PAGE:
Ernest knew he could, with his natural talent, compare, and even better the recordings of Whitter. After talking this through with his wife Hattie, he would save what little spare money there was, and travel to New York to achieve his dream. Hattie was to encourage him in this endeavour, saying, “Well Ernest, if you know you could do better, then you must go, for a man without a dream is no man at all”. Profound words indeed.

History illustrates the activity of Ernest in these early years which would see him record for many recording labels, these would include Okeh Records. On this label, in 1924, he would record his own rendition and title, “The Titanic”. Later he was to record for, Edison, on wax cylinders, and Columbia records, together with the support of a pioneering producer, Ralph Peer.

“Pop” would go on to realize his dream, of promoting his popularity, and having his many recordings played on radio. Also becoming a widely acclaimed  and sought after performer. Although he would record his own work on many occasions plus his alternatively titled, “The Sinking of The Titanic” for Columbia in 1928, it was the original, recorded on Okeh, that would prove to be his biggest success. This recording was later, after much research, proved to have been the equivalent of a modern day million seller. This recording, despite alternative claims, was indeed the very first million seller in Country Music. He was later. though posthumosely, to receive a "Grammy" award for this rendition and his contribution to the world of music.

The future for “Pop” Stoneman and his early successes, which reaped fine benefits for his ever growing family appeared to be paved with inevitable progress. He was rapidly becoming one of music businesses greatest successes, and the building of a legend was beginning.

He would also be contributory in introducing the likes of, The Carter Family, Jimmy Rogers, and others into the world of Country Music. These were the legendary “Bristol Sessions” with Ralph Peer. This was to be the undisputed time in Country Music’s history, held in Bristol Tennessee in 1927, where and when the genre was born. This would mark a milestone in “Ernest “Pop” Stonemans” life forever.

An Unexpected Interruption

Unpredictably, events outside his control would alter his direction. These events would cause the dreams for himself, and his family, to come crashing down. His career would end just as everlasting success, and recognition appeared to be his destiny.

The untimely episode that would cause havoc, and misery to millions, was a mammoth event in the history of the United States. “The Depression” of 1929 hit like a whirlwind.

In Ernest’s life, as with others, He would lose everything, it would take all of his possessions, all he had worked and dreamed of. It would have a greater effect on Ernest, as during his financial rewarding time he would make loans, and act as guarantor to many of the people he knew in and around the vicinity of Galax. Without his help many would not have been able to realize their own dreams of owning property. Of course come 1929 when the financial institutions began clawing back money, and or property, the biggest axe fell on the likes of Ernest. Whilst others were deemed not responsible for any debt, and were therefore able to sit on the property purchased, Ernest Stoneman suffered the loss of, literally, everything he had, and was to be pursued by the authorities of the day to the point of having to leave the place he called home.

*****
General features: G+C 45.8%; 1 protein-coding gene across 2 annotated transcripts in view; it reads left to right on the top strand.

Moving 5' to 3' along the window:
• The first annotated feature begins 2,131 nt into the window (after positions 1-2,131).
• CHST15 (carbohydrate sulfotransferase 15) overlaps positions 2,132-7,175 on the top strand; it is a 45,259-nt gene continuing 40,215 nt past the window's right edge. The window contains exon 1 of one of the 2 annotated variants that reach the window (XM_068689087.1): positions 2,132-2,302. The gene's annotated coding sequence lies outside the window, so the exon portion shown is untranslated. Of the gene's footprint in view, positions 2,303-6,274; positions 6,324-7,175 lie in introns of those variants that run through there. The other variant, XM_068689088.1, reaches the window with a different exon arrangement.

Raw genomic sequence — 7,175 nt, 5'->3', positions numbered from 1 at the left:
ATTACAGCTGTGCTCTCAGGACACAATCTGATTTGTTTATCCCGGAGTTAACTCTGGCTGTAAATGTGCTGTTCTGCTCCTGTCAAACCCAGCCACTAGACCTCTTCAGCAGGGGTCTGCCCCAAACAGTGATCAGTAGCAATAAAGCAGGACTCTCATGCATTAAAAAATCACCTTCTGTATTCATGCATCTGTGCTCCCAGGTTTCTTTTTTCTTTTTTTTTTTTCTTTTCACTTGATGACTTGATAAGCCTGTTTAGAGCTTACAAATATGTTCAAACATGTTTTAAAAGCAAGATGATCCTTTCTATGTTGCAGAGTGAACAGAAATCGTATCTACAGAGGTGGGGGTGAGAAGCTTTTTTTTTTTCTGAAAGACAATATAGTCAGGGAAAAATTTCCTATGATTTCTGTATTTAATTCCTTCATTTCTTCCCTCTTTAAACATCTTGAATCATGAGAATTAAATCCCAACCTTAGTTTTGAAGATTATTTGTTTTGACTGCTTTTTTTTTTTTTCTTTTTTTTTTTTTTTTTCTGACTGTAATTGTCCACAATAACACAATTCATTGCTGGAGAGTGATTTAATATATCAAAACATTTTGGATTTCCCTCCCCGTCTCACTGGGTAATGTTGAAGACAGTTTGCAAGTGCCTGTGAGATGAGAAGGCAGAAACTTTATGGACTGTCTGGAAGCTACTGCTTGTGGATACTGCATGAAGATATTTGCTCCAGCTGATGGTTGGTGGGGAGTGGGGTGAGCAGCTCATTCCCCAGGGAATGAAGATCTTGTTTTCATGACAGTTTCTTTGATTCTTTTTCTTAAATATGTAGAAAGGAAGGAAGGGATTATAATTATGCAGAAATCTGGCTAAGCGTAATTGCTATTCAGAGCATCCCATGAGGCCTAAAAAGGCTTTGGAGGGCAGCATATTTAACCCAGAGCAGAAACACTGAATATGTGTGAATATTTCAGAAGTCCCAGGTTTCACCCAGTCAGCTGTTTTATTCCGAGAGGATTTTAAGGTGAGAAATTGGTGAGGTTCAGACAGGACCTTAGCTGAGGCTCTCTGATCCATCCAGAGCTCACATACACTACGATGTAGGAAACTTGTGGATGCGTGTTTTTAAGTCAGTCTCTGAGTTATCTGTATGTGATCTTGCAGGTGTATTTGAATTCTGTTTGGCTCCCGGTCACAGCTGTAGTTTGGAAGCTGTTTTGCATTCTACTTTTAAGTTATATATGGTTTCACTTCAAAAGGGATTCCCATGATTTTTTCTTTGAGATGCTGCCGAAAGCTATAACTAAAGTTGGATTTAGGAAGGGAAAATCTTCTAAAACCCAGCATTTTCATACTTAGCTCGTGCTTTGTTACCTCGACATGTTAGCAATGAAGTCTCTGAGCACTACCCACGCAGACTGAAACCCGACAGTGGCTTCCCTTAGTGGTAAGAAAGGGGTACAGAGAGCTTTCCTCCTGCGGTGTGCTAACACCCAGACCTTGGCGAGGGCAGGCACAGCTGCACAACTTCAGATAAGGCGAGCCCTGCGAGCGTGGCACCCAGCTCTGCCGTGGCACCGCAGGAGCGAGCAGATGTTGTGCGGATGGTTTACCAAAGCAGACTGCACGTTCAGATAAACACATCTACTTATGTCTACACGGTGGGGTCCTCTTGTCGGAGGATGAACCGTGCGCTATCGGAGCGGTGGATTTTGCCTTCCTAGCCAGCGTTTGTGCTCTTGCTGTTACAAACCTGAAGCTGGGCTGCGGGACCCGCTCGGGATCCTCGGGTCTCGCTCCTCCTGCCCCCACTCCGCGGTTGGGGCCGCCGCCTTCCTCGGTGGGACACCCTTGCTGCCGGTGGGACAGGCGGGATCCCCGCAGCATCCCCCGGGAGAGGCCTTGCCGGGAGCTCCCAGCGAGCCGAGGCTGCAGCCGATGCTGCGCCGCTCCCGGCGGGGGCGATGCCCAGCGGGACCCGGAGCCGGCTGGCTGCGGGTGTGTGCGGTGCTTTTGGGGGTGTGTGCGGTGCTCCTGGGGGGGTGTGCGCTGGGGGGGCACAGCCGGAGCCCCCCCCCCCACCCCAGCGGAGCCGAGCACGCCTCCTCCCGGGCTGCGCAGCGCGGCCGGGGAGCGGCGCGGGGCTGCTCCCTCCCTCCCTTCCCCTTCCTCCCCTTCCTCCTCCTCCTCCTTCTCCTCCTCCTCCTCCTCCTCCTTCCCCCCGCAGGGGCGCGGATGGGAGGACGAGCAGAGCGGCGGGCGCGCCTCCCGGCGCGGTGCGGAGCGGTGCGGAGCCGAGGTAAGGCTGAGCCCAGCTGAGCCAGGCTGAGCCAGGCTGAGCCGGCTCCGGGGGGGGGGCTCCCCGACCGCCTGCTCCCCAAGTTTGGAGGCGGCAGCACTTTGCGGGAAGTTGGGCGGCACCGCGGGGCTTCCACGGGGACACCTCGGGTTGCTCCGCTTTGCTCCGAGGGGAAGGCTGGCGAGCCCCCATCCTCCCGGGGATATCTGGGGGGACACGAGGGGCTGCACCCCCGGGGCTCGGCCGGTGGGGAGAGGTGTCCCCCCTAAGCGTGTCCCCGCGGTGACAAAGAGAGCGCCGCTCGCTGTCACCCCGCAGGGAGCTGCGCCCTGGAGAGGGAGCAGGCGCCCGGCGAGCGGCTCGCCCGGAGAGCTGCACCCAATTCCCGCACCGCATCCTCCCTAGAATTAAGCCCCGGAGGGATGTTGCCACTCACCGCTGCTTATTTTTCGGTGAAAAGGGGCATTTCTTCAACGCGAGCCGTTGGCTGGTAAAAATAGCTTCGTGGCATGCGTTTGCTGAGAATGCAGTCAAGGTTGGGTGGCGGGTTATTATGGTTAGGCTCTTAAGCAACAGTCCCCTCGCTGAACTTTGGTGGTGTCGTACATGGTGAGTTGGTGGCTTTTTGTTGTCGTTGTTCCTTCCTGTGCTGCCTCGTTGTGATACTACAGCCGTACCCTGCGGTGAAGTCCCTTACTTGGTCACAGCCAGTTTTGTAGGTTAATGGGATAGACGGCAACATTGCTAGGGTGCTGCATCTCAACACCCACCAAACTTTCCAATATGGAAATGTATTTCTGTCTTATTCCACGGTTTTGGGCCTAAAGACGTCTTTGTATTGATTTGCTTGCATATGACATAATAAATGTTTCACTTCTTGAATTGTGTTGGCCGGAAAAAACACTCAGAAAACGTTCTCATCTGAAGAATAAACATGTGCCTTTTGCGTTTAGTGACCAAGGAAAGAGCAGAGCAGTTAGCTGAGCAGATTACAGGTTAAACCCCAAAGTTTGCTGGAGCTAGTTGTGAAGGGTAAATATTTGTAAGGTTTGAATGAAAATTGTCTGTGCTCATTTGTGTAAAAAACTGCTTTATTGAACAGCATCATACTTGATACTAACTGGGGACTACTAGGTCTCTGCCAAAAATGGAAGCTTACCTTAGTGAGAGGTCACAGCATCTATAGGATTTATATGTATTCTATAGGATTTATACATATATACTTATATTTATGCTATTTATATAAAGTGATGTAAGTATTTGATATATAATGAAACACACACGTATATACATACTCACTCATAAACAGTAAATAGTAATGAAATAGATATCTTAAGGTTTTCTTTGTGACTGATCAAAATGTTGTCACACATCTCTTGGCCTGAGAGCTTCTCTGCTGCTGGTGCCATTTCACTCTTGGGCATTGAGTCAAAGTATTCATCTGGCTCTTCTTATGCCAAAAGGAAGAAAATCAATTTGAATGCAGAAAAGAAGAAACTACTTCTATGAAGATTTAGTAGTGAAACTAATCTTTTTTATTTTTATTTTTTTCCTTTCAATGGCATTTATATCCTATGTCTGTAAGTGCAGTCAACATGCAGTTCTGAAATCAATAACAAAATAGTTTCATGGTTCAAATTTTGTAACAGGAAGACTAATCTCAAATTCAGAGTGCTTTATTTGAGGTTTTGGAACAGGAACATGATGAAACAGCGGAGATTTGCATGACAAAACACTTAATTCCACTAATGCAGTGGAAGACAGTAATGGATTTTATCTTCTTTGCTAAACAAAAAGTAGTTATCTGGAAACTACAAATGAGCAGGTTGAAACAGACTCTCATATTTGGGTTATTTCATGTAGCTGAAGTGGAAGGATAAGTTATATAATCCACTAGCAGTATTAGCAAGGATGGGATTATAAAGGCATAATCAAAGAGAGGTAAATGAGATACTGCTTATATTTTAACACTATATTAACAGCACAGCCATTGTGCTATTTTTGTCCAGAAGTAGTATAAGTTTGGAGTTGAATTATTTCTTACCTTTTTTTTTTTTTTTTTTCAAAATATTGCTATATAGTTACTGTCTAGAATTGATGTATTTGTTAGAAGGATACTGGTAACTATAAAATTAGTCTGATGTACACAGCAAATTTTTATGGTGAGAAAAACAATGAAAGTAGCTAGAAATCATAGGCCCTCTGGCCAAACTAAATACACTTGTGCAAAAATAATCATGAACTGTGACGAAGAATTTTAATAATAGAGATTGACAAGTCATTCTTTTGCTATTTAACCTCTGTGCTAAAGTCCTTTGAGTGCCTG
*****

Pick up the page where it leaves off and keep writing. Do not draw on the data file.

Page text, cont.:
Ernest was faced with a determination to save his family and keep them together. So uprooting, and with what little he could salvage, he, his wife Hattie, and his young children were forced to leave behind all they had known. A very proud man, committed to looking after the people he loved most, he with his family left Virginia, and relocated to the hills around Washington DC. He had to find work, build a home, and a new life for them all. A struggle, that would lead them to living hand to mouth, as poor as they had ever known. A life that would see them continually have to move from place to place. Ernest would find work wherever, and whenever he could. Hattie would keep the home and family together as best she could, with more than a little help from her belief in Jesus, and lots of prayer.

Ernest eventually found work as a carpenter, at the Patuxtant Naval Gun Factory. He would move his family into a one roomed house he built on a lot in Carmody Hills, just outside DC. (A shack built with old lumber Ernest would acquire from anyone who had it to offer in return for work). 

Life After The Turmoil – Highs and Lows 

The house in Carmody Hills, near to Washington DC, would become home to Ernest, Hattie and there ever growing family. There Ernest and wife Hattie had four more surviving children and struggled through dire poverty, with Ernest taking whatever work he could find, and trying to revive his musical career. The children that survived the toils and struggles of living in very basic conditions, and a diet that mainly consisted of corn and beans would grow. Some of the children would leave the home to make a life for themselves as others came along. Despite all the hardships there was one deep-rooted love that would overcome and bond the family forever. This was Ernest and Hattie’s keenness to keep music alive within the home.